Accounting Income Method (AIM) for paying provisional tax
AIM is a new option for small businesses to pay their provisional taxes.
A new option for small businesses
AIM is a new option for small businesses to pay their provisional taxes. AIM enables provisional tax to be calculated through an IRD approved accounting software - MYOB, Xero or Reckon APS. AIM requires monthly or bi-monthly provisional tax payments, depending on whether a business is GST registered and, if so, how often GST returns are filed.
Some businesses are better suited
This new method may suit businesses that are new, or have irregular/seasonal income as it attempts to better match provisional tax payments with cashflow.
Alternatively, some businesses may simply wish to remove the guess work out of calculating provisional tax under the existing methods given that with AIM, accounting software performs the calculations.
Furthermore, users who pay their provisional tax instalments on time and in accordance with the amount calculated under the AIM method should not be exposed to use of money interest until their terminal tax date.
Criteria for using AIM
Generally, businesses can use the AIM method if they meet each of the criteria below:
They have elected to use this method before their first instalment date;
The business has $5m or less of annual gross income for the tax year, before the tax year in which they wish to use the AIM method;
The business uses IRD approved accounting software (MYOB, Xero or Reckon APS).
Businesses with an annual gross income of over $5 million may qualify to use the method if they acquire approval from the IRD.
Note that if a business meets any of the following criteria, they cannot use AIM:
They are excluded pursuant to a Determination issued by the Commissioner of Inland Revenue (CIR). This includes businesses operating as a partnership, Maori Authority, or trustees or beneficiaries of a trust;
The business has investments in a Foreign Investment Fund (FIF) or Controlled Foreign Company (CFC);
The business is in a transitional year (a year in which the balance date has been changed);
The business has previously been subject to shortfall penalties when using AIM;
The business has used AIM to inaccurately assess tax liabilities in the past;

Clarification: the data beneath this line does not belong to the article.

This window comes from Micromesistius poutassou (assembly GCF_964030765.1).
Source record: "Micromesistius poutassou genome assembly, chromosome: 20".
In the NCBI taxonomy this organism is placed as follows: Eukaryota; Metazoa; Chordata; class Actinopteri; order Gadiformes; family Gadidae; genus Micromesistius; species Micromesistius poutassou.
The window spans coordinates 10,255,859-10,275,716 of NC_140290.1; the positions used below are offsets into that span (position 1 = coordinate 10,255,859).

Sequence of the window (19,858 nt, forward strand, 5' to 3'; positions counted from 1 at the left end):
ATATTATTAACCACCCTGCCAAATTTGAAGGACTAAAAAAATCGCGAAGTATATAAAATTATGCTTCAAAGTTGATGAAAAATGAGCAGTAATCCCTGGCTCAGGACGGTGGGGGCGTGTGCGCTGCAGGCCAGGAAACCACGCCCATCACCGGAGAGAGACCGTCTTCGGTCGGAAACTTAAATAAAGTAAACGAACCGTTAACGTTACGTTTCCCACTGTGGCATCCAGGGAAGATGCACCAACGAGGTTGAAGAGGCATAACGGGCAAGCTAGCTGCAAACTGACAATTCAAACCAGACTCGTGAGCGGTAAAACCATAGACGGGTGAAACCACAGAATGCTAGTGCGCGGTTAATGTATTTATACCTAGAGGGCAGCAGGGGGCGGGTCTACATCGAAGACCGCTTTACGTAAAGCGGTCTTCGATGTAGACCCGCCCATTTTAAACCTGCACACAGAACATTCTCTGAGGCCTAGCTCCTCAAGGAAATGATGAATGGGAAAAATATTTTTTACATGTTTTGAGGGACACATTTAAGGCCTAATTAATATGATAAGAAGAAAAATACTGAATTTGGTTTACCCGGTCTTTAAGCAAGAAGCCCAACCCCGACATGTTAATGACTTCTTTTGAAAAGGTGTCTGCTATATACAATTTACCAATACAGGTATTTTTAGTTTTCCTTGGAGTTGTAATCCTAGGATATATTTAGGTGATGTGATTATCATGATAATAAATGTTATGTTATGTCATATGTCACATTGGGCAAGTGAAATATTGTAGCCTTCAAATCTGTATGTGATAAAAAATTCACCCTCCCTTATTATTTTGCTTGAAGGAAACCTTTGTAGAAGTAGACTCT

The business has failed more than twice in the current tax year to provide the IRD with a Statement of Activity, which is due on or before each instalment date.
Using AIM to pay provisional tax
Any business wanting to use AIM to pay their provisional tax will need to be using one of the Inland Revenue approved accounting software providers: MYOB, Xero or APS Reckon. The software will use the relevant accounting information from the payment period to calculate the amount of tax to pay in accordance with AIM.
Once this amount has been calculated, the tax payment needs to be made directly to IRD. With MYOB, businesses can file the payment themselves or have an accountant file it on their behalf. With Xero and Reckon APS an accountant will need to file the payment.
At the end of the tax year, all businesses will still need to prepare and file an income tax return to determine its income tax liability for the year and ensure that the correct amount of income tax is ultimately paid to the IRD.
Businesses should note that if a payment is missed, the existing interest and penalty rules will apply to the underpaid amount.
An election to use AIM can be made by sending the IRD a copy of the Statement of Activity (through approved accounting software), before the first provisional tax due date.
For a simple overview of some of the taxes that apply to businesses in New Zealand, check out our article Tax made simple.
If your business is less than two years old, we can help you get started with an ANZ Business Start-up Package. You can receive 12 months' free MYOB Essentials or AccountRightdisclaimer - online accounting software to help make your day-to-day bookwork easier. Find out more here.